Thirty-seven years ago, crooner Tony Bennett recorded an LP called Tony Makes It Happen. Gary Pusateri, a longtime Bennett fan from Washington must believe that little has changed in all that time.
Yesterday, at Bennett's urging, a $15,000 bid Pusateri had made at a charity auction in the mistaken hope of dining with the singer was returned to him, bringing an end, it seemed, to a misunderstanding that had made headlines.
"I had quite a problem on my hands," Pusateri said yesterday, "and Mr. Bennett directly intervened. It says a lot for him. I'm pleased with the way things turned out."
Pusateri's dilemma began last Saturday night, when he attended a Bennett concert at the Joseph Meyerhoff Symphony Hall. Before the show, he had bid in a charity auction benefiting the Robert Packard Center for ALS Research at Johns Hopkins. The prize, he believed, was a chance to dine with the star after the show at Little Italy's Da Mimmo restaurant.
In fact, Mary Ann Cricchio, Da Mimmo's owner, said her intent was merely that the winner be in the restaurant as Bennett dined, but that the auctioneer misstated the prize. (The auctioneer, however, has said he read the prize exactly as it was listed on his script.)
So, after Pusateri's $15,000 bid won and he went to Da Mimmo, he wasn't seated with the performer. Instead, he found himself at an upstairs table. From there, he couldn't even see his musical hero. "It was a letdown," he said.
Pusateri, 52, a retired computer analyst and a gentlemanly sort, was prepared to write off the mixup as an expensive misunderstanding. "Nobody was really at fault," Pusateri said. Besides, proceeds from the auction, which raised $250,000, went to the Packard Center at Hopkins, a cause - research into Lou Gehrig's disease - he considered more than worthy.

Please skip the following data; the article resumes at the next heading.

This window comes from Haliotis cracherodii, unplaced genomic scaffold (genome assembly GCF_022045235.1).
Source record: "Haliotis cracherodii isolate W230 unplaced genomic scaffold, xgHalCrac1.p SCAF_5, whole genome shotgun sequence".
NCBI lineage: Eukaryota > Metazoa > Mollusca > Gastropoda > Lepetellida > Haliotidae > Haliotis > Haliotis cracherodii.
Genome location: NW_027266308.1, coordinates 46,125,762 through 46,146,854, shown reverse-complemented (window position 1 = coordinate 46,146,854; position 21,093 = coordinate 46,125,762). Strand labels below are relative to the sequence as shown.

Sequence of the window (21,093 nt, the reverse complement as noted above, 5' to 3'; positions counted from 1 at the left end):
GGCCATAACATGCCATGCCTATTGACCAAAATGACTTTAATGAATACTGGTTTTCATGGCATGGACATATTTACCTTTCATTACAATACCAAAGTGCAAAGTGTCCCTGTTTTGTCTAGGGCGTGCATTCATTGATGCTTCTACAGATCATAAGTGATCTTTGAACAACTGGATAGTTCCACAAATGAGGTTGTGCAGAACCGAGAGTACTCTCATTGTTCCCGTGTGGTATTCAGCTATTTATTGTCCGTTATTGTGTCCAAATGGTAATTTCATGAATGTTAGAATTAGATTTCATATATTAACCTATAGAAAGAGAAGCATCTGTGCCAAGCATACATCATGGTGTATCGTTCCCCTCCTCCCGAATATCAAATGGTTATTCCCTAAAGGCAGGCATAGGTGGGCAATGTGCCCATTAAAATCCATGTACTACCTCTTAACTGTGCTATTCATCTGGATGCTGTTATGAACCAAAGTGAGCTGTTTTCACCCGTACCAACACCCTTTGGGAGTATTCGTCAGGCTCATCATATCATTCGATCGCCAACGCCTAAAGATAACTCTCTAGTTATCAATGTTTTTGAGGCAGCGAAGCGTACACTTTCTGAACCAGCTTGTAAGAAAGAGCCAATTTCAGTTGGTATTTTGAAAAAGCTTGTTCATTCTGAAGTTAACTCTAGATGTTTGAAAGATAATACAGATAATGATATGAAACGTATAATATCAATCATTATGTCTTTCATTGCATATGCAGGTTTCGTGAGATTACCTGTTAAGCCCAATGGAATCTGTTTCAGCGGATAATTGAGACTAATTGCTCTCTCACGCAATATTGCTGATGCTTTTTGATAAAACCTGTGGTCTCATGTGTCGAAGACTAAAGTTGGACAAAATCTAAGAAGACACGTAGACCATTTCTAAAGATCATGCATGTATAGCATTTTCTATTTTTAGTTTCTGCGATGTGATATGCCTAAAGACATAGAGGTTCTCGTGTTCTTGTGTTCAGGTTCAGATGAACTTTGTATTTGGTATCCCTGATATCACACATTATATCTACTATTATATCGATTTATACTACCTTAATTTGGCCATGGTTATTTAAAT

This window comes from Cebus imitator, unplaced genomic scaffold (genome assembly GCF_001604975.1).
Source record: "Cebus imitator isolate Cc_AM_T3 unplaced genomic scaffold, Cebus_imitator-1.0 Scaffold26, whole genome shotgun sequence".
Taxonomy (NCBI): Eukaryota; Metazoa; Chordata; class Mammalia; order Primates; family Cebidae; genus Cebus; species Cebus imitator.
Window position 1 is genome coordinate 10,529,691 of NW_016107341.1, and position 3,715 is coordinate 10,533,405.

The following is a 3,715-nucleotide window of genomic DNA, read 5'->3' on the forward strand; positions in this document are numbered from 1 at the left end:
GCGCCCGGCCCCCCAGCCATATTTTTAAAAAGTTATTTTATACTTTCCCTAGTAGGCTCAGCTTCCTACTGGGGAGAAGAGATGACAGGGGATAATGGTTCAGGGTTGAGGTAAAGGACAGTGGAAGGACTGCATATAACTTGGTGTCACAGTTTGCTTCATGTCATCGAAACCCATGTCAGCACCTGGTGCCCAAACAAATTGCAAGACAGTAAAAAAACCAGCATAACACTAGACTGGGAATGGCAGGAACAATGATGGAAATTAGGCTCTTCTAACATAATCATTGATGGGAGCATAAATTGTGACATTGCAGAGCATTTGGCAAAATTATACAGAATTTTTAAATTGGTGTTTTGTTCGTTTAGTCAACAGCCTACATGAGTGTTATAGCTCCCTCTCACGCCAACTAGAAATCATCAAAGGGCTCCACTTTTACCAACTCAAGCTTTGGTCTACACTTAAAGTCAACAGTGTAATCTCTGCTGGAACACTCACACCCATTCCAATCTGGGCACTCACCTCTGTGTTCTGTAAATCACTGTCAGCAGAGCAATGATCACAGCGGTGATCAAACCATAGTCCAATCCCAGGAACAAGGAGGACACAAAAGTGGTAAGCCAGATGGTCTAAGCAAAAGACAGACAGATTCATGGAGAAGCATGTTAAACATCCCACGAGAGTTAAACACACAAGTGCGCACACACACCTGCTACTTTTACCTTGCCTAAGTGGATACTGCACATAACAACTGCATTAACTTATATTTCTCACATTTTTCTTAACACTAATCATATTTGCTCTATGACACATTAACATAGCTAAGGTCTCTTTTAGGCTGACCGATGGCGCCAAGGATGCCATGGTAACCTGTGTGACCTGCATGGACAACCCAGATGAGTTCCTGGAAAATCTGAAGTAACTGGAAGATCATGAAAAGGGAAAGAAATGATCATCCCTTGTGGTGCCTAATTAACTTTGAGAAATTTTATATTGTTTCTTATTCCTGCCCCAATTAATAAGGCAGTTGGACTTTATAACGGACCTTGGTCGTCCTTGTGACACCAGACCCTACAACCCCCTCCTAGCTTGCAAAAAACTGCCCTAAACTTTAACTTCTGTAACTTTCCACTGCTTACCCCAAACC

Still, Pusateri, an amateur musician, says he would not have bid so extravagantly for so remote an encounter.
Enter the singer and his manager/son, Danny. "When they heard about my dilemma, they were distraught," Pusateri said, "and got involved right away." On Wednesday, they asked Hopkins that full restitution be made.
Yesterday, it was. "At Hopkins' request, full refunds have been made," a statement from Johns Hopkins Medicine read.
"They made the transaction null and void," said Pusateri.
Everyone came out ahead. Pusateri's bid also brought him tickets to four concerts and a $2,000 bracelet from J. Brown Jewelers, which he intends to be donated to the Packard Center. For now, that's where he thinks he'll leave matters. Bennett's management team thanked concert and auction organizers for making prompt restitution.
By chance, Pusateri actually did get to meet Bennett as the singer hopped from his limousine outside Da Mimmo Saturday night. "He had a police escort," he said. "We pulled in right in front of him. We thought we were about to be arrested, but we had a happy surprise."
Pusateri shook the star's hand and managed to say a few words about how much he admired him. And he says the episode has done nothing to diminish his admiration for the singer, who had no way of knowing about the oversight until after it happened.
"I'll always admire a person who has the kind of charisma and talent Mr. Bennett has," he said, "and who has been able to stay so current for so long. He ... showed that Saturday night."
In the end, Pusateri didn't have to leave his heart in Little Italy. "I consider myself a lucky man," he said. "People did their utmost to straighten things out, and I was happy to learn that Mr. Bennett has the character to match what he does onstage."